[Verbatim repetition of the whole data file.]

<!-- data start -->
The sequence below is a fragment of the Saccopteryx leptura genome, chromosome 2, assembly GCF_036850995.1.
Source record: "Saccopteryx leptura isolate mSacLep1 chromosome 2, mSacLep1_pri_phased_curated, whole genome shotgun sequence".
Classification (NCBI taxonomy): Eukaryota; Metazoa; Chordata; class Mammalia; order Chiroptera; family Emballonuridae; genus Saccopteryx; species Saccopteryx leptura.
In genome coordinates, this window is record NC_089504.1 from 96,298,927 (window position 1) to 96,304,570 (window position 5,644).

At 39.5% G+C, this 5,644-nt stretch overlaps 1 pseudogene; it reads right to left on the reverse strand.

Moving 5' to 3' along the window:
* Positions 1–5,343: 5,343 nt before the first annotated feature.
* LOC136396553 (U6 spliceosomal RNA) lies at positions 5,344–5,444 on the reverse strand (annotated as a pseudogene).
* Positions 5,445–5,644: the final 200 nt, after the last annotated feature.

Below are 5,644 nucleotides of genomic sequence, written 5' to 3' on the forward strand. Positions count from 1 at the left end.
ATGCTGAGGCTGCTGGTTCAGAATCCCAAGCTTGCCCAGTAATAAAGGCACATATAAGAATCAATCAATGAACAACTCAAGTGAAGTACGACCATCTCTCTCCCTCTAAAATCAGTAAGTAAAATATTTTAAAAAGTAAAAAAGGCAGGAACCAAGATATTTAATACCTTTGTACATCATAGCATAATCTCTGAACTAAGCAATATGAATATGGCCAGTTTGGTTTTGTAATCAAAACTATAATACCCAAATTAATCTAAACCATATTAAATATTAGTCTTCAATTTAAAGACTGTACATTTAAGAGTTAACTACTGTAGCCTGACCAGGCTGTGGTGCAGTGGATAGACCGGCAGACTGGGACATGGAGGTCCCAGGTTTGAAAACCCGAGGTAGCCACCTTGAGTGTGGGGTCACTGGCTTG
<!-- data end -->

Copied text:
The sequence below is a fragment of the Saccopteryx leptura genome, chromosome 2, assembly GCF_036850995.1.
Source record: "Saccopteryx leptura isolate mSacLep1 chromosome 2, mSacLep1_pri_phased_curated, whole genome shotgun sequence".
Classification (NCBI taxonomy): Eukaryota; Metazoa; Chordata; class Mammalia; order Chiroptera; family Emballonuridae; genus Saccopteryx; species Saccopteryx leptura.
In genome coordinates, this window is record NC_089504.1 from 96,298,927 (window position 1) to 96,304,570 (window position 5,644).

At 39.5% G+C, this 5,644-nt stretch overlaps 1 pseudogene; it reads right to left on the reverse strand.

Moving 5' to 3' along the window:
* Positions 1–5,343: 5,343 nt before the first annotated feature.
* LOC136396553 (U6 spliceosomal RNA) lies at positions 5,344–5,444 on the reverse strand (annotated as a pseudogene).
* Positions 5,445–5,644: the final 200 nt, after the last annotated feature.

Below are 5,644 nucleotides of genomic sequence, written 5' to 3' on the forward strand. Positions count from 1 at the left end.
ATGCTGAGGCTGCTGGTTCAGAATCCCAAGCTTGCCCAGTAATAAAGGCACATATAAGAATCAATCAATGAACAACTCAAGTGAAGTACGACCATCTCTCTCCCTCTAAAATCAGTAAGTAAAATATTTTAAAAAGTAAAAAAGGCAGGAACCAAGATATTTAATACCTTTGTACATCATAGCATAATCTCTGAACTAAGCAATATGAATATGGCCAGTTTGGTTTTGTAATCAAAACTATAATACCCAAATTAATCTAAACCATATTAAATATTAGTCTTCAATTTAAAGACTGTACATTTAAGAGTTAACTACTGTAGCCTGACCAGGCTGTGGTGCAGTGGATAGACCGGCAGACTGGGACATGGAGGTCCCAGGTTTGAAAACCCGAGGTAGCCACCTTGAGTGTGGGGTCACTGGCTTG